Some students have also reacted in ways that aren't particularly encouraging. A Facebook note purportedly from the Asian Pacific Coalition at UCLA asserted that "it is clear that this student's comments can be considered a [sic] hate speech, an act of discrimination, harassment, and profiling," and called for "disciplinary measures befitting of Wallace's violation against the UCLA Student Code of Conduct and UCLA's Principle of Community." This significantly overstates the case. As discussed above, the video does not meet the legal definition of harassment by which UCLA, as a public university, is bound. It's also worth noting that while people are free to label whatever expression they dislike as "hate speech," the "hatefulness" of speech does not provide a legal justification for removing its Constitutional protection. Further, labeling a video like this as an "act of discrimination" dangerously confuses expression with action and, perhaps worse, is demeaning to those who suffer from real acts of discrimination. And even if UCLA did determine that the video violated some UCLA code or standard, the fact is that the expression in the video is constitutionally protected and UCLA is not free to punish Wallace for it.

Then, of course, there are the death threats against Wallace that have kept her from taking her exams at their scheduled locations and times. She also has apparently shut down her phone number and Facebook page, as her contact information was being posted around the Internet by those angry about the video. Obviously, death threats, if credible, are not protected speech and should be investigated. (Wallace is reportedly consulting with the police about them.) While UCLA Vice Chancellor Naples' statement that "If she's received a death threat, I find that as deplorable as her original YouTube video," is welcome insofar as UCLA is willing to condemn death threats, it seriously raises the question of how Naples could believe that Wallace's video, as offensive as it might be, could be anywhere near as deplorable as credibly threatening to kill someone.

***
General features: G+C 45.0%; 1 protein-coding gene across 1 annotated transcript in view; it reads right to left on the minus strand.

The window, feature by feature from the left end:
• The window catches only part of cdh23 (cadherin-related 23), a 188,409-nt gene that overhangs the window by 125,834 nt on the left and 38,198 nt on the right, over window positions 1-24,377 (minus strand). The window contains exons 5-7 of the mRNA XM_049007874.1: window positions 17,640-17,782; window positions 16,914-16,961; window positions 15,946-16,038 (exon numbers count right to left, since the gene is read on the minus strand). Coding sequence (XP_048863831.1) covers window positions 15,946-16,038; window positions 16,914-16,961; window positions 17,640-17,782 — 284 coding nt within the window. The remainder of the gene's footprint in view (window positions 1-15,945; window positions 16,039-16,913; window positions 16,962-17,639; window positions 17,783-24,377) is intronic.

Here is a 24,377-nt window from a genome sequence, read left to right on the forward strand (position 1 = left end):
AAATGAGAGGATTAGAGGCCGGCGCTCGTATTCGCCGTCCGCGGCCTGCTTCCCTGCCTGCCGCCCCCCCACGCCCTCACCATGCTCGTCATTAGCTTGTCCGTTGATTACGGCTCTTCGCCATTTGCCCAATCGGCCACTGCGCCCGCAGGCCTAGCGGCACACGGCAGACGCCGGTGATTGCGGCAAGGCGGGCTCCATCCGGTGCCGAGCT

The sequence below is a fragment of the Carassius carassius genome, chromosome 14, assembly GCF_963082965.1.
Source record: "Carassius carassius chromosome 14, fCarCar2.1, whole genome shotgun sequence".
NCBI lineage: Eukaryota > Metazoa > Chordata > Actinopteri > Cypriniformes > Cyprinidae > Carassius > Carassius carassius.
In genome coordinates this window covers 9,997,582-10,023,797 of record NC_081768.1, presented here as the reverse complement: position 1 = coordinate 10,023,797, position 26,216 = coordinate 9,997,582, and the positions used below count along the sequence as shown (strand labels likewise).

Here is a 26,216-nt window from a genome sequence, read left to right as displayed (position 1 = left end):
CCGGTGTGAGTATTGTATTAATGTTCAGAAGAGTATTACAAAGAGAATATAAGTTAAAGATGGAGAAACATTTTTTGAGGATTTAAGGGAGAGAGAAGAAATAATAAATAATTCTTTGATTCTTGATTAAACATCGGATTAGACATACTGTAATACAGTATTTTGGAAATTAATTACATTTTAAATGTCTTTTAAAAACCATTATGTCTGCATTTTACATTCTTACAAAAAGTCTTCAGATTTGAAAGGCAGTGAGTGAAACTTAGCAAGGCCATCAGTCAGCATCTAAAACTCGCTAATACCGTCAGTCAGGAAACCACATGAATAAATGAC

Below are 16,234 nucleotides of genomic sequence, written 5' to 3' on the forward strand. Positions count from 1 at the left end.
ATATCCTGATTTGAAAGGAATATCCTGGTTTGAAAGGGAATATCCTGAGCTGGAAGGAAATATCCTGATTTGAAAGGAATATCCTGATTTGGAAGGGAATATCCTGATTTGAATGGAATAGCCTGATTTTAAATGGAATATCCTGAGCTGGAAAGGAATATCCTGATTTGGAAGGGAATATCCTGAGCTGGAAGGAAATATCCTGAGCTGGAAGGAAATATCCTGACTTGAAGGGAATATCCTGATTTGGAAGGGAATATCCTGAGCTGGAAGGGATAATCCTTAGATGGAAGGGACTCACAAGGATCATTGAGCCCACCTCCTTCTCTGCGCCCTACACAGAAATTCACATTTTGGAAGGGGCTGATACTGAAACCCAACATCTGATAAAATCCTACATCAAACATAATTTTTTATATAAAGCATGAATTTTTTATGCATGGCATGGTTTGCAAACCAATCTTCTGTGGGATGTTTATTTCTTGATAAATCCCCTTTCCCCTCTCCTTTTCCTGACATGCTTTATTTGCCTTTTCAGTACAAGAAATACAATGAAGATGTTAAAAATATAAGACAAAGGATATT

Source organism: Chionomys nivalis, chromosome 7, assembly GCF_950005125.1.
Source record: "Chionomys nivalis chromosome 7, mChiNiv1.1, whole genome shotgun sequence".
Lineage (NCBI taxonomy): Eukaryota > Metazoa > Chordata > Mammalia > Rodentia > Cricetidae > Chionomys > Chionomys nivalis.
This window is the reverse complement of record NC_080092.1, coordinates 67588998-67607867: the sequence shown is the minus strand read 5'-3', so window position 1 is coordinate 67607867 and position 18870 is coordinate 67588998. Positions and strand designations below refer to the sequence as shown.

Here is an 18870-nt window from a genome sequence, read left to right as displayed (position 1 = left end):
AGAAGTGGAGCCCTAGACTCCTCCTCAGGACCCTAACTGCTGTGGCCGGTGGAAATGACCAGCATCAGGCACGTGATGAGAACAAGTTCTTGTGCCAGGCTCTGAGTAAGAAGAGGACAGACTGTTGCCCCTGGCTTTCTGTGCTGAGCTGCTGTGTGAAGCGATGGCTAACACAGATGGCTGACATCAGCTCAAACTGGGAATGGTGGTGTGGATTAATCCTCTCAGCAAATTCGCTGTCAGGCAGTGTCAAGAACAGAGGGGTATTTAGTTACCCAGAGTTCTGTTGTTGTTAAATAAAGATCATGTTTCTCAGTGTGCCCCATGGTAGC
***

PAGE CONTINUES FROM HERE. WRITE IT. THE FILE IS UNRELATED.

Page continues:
One of the common complaints about FIRE is that we don't offer specific remedies for those who have been offended by others' speech. This is only true if you believe that official institutional or governmental punishment is the only remedy available to those who are offended. What has happened in this case proves that social pressure is an extremely strong force as well. Wallace has apologized for the video, saying,

Clearly the original video posted by me was inappropriate. I cannot explain what possessed me to approach the subject as I did, and if I could undo it, I would. I'd like to offer my apology to the entire UCLA campus. For those who cannot find it within them to accept my apology, I understand.

Wallace has been criticized by thousands on the Internet. The chancellor of her university has condemned her in the strongest terms. At this point, she is undoubtedly something of a social pariah, and she seems to have gone "off the grid" at UCLA. You have to imagine that this will affect her career prospects. And all of this has happened without any official punishmentso far, anyway.

Is official punishment really going to do much more at this point? Does anyone really believe she will express these opinions again, if she even continues to hold them? The fact that in a free society it is not the government's place to punish people for their protected expression does not mean that people are not held accountable for it, especially in the Internet age. We would be well advised to remember that fact before we call for official punishment for those who offend us.